How to tire a working dog (that isn't working)

(14 Posts)
suzy264 Wed 09-Jan-19 22:03:53

Hello, I'm looking for any advice on how to help stimulate/tire my mums border collie. He is 5 years old and was bred to be a working sheep dog, however it was noticed at 10 weeks old that he had a hip/knee problem. The farmer was going to shoot him but my mum said she would take him in instead.

He has since had a couple of operations on his leg and although he gets 2 walks a day, my mum has to be careful as he ends up limping for days if he runs or walks too much.

He has a very active mind and is only interested in his tennis balls. He wants you to throw them so he can line them back up all day and all night. He also whines to get my mums attention constantly. I suggested getting him a puzzle game to mentally stimulate him but he is not very interested in food so I'm not sure he would even take a look at it.

Does anyone have any ideas? X

OP’s posts: |
HarrietSchulenberg Wed 09-Jan-19 22:10:24

Any sort of training knackers my hound. From teaching him to roll over or "leave it" to playing hide and seek with him. 10 mins of constant mental stimulation and he's zonked for a couple of hours. We do it on wet days when none of us fancies going out. He's a lurcher, though, so doesn't need as much stimulation.

MrsPMT Wed 09-Jan-19 22:14:18

Hi, I have a non-working Border Collie too. She also really likes her ball and not especially food oriented. Hide and seek is good, get dog to sit and stay then hide their fav toy/ball in the next room, start with easy places and give some pointers to start off. I have a treat releasing ball which she loves to play with too. I had a previous collie that I trained to fetch a lot of different items. Brain work is much more tiring than exercise for a BC. Look up absolute dogs, they have lots of game ideas for dogs.

MrsAird Wed 09-Jan-19 22:15:52

I agree with you that mental stimulation is the thing he needs.
This book has loads of fun ideas. It sounds as though he would enjoy the human interaction even if he's not interested in food.

Nesssie Wed 09-Jan-19 22:17:32

Make the food high value treats mixed in win his normal kibble. One piece of chicken/cheese in 10 pieces of kibble should still keep them interested.
If he’s not interested in food then can you substitute it for tennis balls?
So wrap a tennis ball in lots of layers of fabric that he has to unravel
Hide tennis balls around the house
Hide tennis balls under cones
This game involves tennis balls:

Nesssie Wed 09-Jan-19 22:18:52

^that link is to the seller, the game is called ‘Outward Hound Tennis Slider Interactive Dog Game’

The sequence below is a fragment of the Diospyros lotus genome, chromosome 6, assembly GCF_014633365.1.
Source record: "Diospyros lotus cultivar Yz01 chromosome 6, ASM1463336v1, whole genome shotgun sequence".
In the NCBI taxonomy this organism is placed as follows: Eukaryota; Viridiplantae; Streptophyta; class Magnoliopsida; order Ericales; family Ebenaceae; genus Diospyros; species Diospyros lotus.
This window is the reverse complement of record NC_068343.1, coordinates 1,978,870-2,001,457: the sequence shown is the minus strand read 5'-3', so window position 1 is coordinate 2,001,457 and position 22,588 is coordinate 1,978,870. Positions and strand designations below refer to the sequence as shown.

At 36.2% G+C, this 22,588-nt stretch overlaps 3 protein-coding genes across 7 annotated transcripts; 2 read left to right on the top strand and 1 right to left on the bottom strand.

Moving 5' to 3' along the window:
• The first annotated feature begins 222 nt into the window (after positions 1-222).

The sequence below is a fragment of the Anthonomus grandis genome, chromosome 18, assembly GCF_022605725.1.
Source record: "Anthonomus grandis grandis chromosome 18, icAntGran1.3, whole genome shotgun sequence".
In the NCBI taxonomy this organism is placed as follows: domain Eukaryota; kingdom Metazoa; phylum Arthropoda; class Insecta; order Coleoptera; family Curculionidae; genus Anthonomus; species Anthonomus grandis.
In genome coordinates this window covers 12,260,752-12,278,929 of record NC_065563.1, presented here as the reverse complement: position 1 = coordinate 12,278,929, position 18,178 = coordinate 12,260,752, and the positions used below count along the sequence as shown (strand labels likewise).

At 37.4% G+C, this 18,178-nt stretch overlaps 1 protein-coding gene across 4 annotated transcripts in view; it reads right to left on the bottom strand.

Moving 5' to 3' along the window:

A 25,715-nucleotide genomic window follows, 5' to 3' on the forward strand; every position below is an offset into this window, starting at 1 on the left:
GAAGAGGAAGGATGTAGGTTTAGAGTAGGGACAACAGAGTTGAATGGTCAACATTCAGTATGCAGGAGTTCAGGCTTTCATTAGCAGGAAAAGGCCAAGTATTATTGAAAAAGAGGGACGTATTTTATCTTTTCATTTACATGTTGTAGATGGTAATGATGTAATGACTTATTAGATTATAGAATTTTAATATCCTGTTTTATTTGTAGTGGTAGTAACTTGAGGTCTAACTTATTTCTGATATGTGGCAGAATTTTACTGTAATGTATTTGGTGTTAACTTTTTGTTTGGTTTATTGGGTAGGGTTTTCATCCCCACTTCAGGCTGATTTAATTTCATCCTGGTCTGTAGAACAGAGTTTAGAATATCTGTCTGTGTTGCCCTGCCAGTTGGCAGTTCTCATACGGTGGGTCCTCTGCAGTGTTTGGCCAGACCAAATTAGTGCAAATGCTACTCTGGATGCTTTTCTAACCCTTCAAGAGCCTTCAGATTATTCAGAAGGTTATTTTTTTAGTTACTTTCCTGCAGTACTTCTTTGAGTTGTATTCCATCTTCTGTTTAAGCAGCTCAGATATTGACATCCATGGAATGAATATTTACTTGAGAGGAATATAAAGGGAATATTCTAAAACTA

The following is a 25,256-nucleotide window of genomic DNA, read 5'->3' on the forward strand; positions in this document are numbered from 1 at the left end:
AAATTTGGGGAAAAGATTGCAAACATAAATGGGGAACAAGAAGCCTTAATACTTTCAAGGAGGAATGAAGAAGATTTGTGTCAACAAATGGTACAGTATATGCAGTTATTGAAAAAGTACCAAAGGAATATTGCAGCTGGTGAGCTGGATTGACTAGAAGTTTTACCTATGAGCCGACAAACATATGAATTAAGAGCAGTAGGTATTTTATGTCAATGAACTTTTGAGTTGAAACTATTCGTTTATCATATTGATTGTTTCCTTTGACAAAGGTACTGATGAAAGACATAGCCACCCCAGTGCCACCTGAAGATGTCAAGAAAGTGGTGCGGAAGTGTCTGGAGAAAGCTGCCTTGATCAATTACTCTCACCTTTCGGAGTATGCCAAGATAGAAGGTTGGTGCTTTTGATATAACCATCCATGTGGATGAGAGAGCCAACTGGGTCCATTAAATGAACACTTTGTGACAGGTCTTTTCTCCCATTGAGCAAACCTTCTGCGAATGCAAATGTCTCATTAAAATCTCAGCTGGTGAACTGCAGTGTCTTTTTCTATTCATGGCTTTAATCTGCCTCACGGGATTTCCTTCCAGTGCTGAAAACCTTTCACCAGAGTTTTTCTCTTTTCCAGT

Ethel80 Wed 09-Jan-19 22:31:20

Mine love hide and seek.

They also seek the treat but if he's not interested in food, you can hide a favourite toy.


XmasPostmanBos Wed 09-Jan-19 22:34:24

Swimming is good if you have a dog pool nearby.

Whoseranium Wed 09-Jan-19 22:38:28

Have a look at the FB groups Canine Enrichment and Beyond the Bowl - Canine Enrichment.

Both are absolutely packed with all sorts of enrichment ideas for dogs that enjoy all sorts of different things. The latter is more food focused but it’s worth trying mixing up how he’s fed, some dogs are actually more interested in food if there’s some challenge involved.

Training life skills (in this case it sounds like he might benefit from being taught to settle), tricks or even tasks he can help with (tidying his toys away, unloading the washer, finding specific objects, etc.) is another avenue worth exploring. Kilo pup on YouTube has loads of brilliant training videos.

Eifla Thu 10-Jan-19 11:18:10

I have a non-working Worker Cocker. You need to give them an alternative job to do, or they’ll climb the walls.

Scent games are always good fun. I hide small morsels of food around the house and garden and mine hunts them out. You can do the same with tennis balls, or a rabbit skin. Vary it up but teaching the dog to sit and alert when he’s found the item, rather than just grabbing it.

Look on Facebook for the mental enrichment group. Endless ideas.

Trick training is another good form of enrichment. Copious amounts you can teach them that are gentle on the hips. Look on YouTube for inspiration.

Meals fed in enrichment toys. Kongs, Green feeders, Maze bowls.

Hydrotherapy is a brilliant form of exercise. Low impact on joints, excellent for wearing them out physically and mentally.

Doggydoggydoggy Thu 10-Jan-19 13:38:33

I have a non working border collie.

While I agree that brain games and scent work are really brilliant, some of these dogs really struggle to wind down and relax.
They are go go go and constantly searching for something to do and get frustrated without it.
In my opinion, the answer is not to up exercise and/or brain games but instead to teach them how to wind down and relax.

suzy264 Thu 10-Jan-19 17:08:26

Thank you for all your ideas I am going to look at all the links and suggestions now and will report back when we have tried a few!

@Doggydoggydoggy how did you teach yours to relax?

OP’s posts: |
Whoseranium Thu 10-Jan-19 17:15:12

Kikopup on YouTube has a really good series of videos called 'Capturing Calmness'. This is the first one and there are a couple more as well.

I also really like the first in Beverley Courtney's 'Brilliant Family Dog' series of books, Calm Down!: Step-by-Step to a Calm, Relaxed and Brilliant Family Dog.

Doggydoggydoggy Thu 10-Jan-19 17:19:26

The only difference is Dogs Trust advocate ignoring if the dog moves and rewarding when they decide to settle again.

Personally, if she started to try and get up I would gently push her back down and repeat ‘settle down’ and calmly treat.
All done very calmly - no talking, minimal eye contact etc so as not to get them excited again.

There are lots of articles about teaching the ‘settle’ but the method is basically the same for all.

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